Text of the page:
Like most Saturday mornings for Daymara Cano, June 5, 2020, began with plans of having breakfast with her husband and their two young children and then getting on with the weekend’s busy activities. But when she collapsed just trying to get out of bed, she knew something was seriously wrong.
“I had been a little tired, but I thought maybe it’s because the kids are home, doing home schooling, and I was working at home because of COVID-19,” she said. Ms. Cano, who was 35 at the time, even considered she’d contracted the virus because she had felt a small lump in her neck, a slightly enlarged lymph node. “But I was perfectly fine until that morning.”
An Unexpected Diagnosis
Her husband, Ronald, rushed her to the Baptist Hospital Emergency Center. After a variety of tests, Ms. Cano got news she never expected. She had acute myeloid leukemia  (AML), a type of blood cancer. There would be no attending her son Adrian’s baseball tournament in Orlando in July, no painting with her daughter, Victoria. Instead, Ms. Cano was immediately admitted to the hospital to begin treatment for her life-threatening disease.
(Watch video: Hear from patient Daymara Cano and medical oncologist Yuliya Linhares, M.D. , chief of Lymphoma Services at Miami Cancer Institute. Video by George Carvalho.)
Some 20,000 cases of AML are diagnosed in the U.S. each year, according to the American Cancer Society. While the majority of patients are older adults, it can occur in anyone. Symptoms often mimic other illnesses and can include fever, fatigue, bone pain and unusual bleeding.
“This is a disease that requires very intense treatment,” said medical oncologist Yuliya Linhares, M.D. , chief of Lymphoma Services at Miami Cancer Institute, a part of Baptist Health. “The treatment really takes the human body to the height of what it can handle and requires a prolonged hospital stay.”
AML can be aggressive, and within hours of arriving at the E.R., Ms. Cano felt quite ill. Doctors quickly began the chemotherapy regimen designed to put her into remission. Over the next two months of her hospitalization, her team of experts, which also included medical oncologists Lyle Feinstein, M.D. , and Talia Zahra, M.D. , as well as Guenther Koehne, M.D., Ph.D. , deputy director and chief of Blood & Marrow Transplant and Hematologic Oncology at the Institute, guided her care.
“It’s hard,” Ms. Cano said. “I had a bad reaction to chemo. And you don’t get to see the sky. You don’t get to feel the outside. But the doctors and nurses and everyone went above and beyond in every aspect.”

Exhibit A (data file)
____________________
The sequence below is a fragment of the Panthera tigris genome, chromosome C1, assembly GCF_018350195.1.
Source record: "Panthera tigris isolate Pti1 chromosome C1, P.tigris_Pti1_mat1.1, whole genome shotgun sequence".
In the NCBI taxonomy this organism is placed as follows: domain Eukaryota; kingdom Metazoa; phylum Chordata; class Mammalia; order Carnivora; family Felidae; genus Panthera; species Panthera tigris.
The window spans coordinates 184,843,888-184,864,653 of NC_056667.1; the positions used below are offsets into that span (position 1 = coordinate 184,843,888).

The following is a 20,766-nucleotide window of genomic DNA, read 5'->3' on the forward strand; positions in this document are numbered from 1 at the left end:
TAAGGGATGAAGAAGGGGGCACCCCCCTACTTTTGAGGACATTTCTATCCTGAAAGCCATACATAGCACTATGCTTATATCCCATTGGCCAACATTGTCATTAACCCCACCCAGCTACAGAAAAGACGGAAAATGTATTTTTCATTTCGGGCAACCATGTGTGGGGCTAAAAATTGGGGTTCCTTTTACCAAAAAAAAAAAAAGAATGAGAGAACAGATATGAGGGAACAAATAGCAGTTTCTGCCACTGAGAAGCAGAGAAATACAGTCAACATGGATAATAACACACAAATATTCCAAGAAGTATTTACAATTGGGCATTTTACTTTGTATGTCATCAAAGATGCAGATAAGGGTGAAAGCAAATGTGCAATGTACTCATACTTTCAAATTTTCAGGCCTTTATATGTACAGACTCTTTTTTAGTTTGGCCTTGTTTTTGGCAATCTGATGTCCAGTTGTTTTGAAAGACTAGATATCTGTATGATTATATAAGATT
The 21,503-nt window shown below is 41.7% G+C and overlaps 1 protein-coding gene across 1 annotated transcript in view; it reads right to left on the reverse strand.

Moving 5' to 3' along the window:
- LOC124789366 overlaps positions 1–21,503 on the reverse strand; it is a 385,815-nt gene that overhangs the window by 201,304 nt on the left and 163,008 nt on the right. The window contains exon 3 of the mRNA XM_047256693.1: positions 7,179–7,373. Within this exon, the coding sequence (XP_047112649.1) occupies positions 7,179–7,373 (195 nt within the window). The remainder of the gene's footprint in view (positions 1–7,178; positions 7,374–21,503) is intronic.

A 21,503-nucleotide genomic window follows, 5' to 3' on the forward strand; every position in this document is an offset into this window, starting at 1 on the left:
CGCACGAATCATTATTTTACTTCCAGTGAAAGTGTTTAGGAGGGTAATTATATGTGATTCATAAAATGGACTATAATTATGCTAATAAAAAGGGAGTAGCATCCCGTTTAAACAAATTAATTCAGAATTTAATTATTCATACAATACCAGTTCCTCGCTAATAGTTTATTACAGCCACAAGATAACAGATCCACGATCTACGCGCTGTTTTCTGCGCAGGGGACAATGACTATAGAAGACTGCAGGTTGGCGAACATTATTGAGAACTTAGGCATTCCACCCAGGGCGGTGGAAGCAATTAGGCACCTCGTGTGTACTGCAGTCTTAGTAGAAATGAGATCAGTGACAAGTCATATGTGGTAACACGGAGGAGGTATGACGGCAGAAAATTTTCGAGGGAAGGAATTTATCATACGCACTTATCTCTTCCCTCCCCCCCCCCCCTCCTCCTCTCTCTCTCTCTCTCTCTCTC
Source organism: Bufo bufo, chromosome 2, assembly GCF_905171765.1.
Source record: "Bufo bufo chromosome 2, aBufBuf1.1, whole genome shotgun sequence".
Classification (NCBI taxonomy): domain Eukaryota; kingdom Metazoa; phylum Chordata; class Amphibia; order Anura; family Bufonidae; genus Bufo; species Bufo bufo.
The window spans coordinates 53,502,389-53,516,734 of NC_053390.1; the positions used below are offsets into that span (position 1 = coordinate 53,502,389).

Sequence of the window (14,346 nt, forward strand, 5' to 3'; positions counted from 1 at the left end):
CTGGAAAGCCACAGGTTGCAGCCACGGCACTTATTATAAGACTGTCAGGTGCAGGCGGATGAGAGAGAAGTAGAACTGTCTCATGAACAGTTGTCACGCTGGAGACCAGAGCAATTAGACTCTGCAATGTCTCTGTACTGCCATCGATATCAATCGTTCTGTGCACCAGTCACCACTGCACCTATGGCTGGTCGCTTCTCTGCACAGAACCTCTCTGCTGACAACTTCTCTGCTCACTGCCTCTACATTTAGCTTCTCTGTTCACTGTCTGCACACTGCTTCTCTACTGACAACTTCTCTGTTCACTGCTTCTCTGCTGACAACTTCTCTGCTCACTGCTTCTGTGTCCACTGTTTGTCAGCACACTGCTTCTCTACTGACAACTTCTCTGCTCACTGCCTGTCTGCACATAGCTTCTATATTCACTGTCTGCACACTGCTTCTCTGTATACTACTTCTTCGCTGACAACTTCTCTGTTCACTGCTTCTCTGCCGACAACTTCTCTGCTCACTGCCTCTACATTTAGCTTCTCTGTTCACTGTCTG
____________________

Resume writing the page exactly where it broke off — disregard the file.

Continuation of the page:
Stem Cell Transplant Required
Fortunately, the chemo did its job and put Ms. Cano into remission. “But we knew disease would return without stem cell transplantation,” Dr. Linhares said. Stem cell transplants are used to treat a variety of blood cancers as well as other blood diseases such as aplastic anemia and severe combined immune deficiency.
The search for a donor began. Ms. Cano’s siblings were not a match, meaning she would need an allogeneic transplant, one from an unrelated donor. A close match was found. “Not a perfect match. Usually, if it’s not a perfect match the risk of rejection and graft versus host disease is much higher. In the past, we were unable to do such a transplant,” Dr. Linhares explained.
What made Ms. Cano’s allogeneic stem cell transplant a possibility was the groundbreaking work of Dr. Koehne, who developed a technique to manipulate donor cells prior to transplant to diminish the often harmful, and sometimes deadly, graft versus host disease complication. Last March, Miami Cancer Institute hit a milestone, performing its 100th transplant since beginning its program just a year and a half before.
On Sept. 18, 2020, Ms. Cano had her transplant. “When we infuse the stem cells, they are sitting there like little babies in the bone marrow. They take time to grow,” Dr. Linhares said. “I often compare it to farming. We are weeding out the bad cells and then putting in the new seeds. The tender, new plants, we have to nurture them.”
To destroy the deadly cancer cells, the patient’s immune systems is wiped out, and then the infused healthy cells can grow. During this time, patients are at high risk for infection. Once deemed healthy enough, they must be repeat all the vaccinations they had as an infant and young child.
Not cleared to start her re-vaccination process quite yet, Ms. Cano contracted COVID-19 this past August. “I was very worried,” Dr. Linhares said. “This is why everyone needs to be vaccinated.” In addition to protecting yourself, you are protecting cancer patients and others with poor immune systems. Fortunately, quick antibody treatment prevented Ms. Cano from becoming very ill with COVID-19.
She Rings The Bell
More than a year after her AML diagnosis, Ms. Cano experienced another day she will never forget. On Oct. 5, 2021, she rang the bell at Miami Cancer Institute, signifying the end of her treatment. Surrounded by her children and other family members, friends, doctors and many others from her healthcare team, the moment was very emotional, she said. “It’s like a new beginning. I was given that chance. Miami Cancer Institute is a blessing in my life. In the end, there is hope.”
Quick to call Dr. Linhares her savior, Ms. Cano said the doctor’s kindness and openness gave her confidence. A mother herself, Dr. Linhares attended the ceremony. “Just seeing her kids with her was so heartwarming and honestly made me cry,” she said. “I always treat all my patients as part of my family. I tell my patients we are partners.”
Ms. Cano’s long-term prognosis is excellent, and today she is enjoying watching her son, 11, play baseball again. Next on her agenda is taking a karate class with her daughter, 8. “For almost a year and a half, I was out of their lives. I enjoy the simplest things now. I appreciate my mom and my grandmother even more. They were my rock. And my husband, he’s my best friend. That man did everything for me.”